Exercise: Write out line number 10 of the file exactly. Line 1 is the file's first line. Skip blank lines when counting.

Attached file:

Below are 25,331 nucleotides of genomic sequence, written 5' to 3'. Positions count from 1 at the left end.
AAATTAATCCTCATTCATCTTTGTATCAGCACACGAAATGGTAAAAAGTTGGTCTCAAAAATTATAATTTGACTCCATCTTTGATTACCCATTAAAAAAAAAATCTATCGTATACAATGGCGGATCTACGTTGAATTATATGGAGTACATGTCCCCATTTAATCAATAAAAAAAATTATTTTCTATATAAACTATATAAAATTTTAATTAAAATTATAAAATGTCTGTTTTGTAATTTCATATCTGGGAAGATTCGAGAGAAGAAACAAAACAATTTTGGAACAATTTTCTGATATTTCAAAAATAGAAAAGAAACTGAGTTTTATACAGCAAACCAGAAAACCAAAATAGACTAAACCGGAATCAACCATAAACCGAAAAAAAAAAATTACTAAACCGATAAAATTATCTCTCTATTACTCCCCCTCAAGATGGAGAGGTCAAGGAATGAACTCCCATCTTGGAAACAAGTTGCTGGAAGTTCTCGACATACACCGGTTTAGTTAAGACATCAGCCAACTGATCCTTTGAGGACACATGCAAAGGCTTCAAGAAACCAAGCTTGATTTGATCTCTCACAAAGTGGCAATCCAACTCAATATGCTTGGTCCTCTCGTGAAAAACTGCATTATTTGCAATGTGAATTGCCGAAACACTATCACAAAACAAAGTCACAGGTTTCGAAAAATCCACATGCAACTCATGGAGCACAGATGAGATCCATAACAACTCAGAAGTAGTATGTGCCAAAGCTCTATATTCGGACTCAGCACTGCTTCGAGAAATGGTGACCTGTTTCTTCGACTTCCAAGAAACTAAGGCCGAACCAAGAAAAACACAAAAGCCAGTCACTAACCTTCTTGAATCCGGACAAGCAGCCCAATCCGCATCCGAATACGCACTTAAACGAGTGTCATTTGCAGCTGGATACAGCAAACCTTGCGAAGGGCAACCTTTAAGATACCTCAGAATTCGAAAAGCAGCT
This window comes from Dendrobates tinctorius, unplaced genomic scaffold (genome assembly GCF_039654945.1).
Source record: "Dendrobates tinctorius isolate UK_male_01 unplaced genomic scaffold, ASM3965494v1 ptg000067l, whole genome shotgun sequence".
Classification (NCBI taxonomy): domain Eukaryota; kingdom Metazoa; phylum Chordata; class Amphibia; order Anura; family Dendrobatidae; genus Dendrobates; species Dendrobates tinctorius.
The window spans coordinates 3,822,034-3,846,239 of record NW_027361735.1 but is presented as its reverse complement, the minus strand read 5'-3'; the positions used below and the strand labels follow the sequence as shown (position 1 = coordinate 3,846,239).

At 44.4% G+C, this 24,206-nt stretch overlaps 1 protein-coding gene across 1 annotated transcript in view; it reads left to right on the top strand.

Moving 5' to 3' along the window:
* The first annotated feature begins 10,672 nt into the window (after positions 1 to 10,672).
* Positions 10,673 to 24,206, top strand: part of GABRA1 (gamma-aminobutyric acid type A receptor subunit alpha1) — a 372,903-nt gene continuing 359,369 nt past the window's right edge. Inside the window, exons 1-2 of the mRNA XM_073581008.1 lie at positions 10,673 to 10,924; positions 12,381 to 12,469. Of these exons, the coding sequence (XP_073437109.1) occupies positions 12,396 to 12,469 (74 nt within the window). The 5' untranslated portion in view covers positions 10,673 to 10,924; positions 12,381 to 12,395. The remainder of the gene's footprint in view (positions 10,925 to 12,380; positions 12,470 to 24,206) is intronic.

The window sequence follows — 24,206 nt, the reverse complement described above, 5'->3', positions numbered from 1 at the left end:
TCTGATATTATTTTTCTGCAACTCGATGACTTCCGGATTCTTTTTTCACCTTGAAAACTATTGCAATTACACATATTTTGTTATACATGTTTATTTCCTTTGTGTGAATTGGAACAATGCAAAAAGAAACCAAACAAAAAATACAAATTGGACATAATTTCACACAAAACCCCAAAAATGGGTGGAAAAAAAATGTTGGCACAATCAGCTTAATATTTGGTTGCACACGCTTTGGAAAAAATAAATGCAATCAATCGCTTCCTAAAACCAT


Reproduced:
* Positions 10,673 to 24,206, top strand: part of GABRA1 (gamma-aminobutyric acid type A receptor subunit alpha1) — a 372,903-nt gene continuing 359,369 nt past the window's right edge. Inside the window, exons 1-2 of the mRNA XM_073581008.1 lie at positions 10,673 to 10,924; positions 12,381 to 12,469. Of these exons, the coding sequence (XP_073437109.1) occupies positions 12,396 to 12,469 (74 nt within the window). The 5' untranslated portion in view covers positions 10,673 to 10,924; positions 12,381 to 12,395. The remainder of the gene's footprint in view (positions 10,925 to 12,380; positions 12,470 to 24,206) is intronic.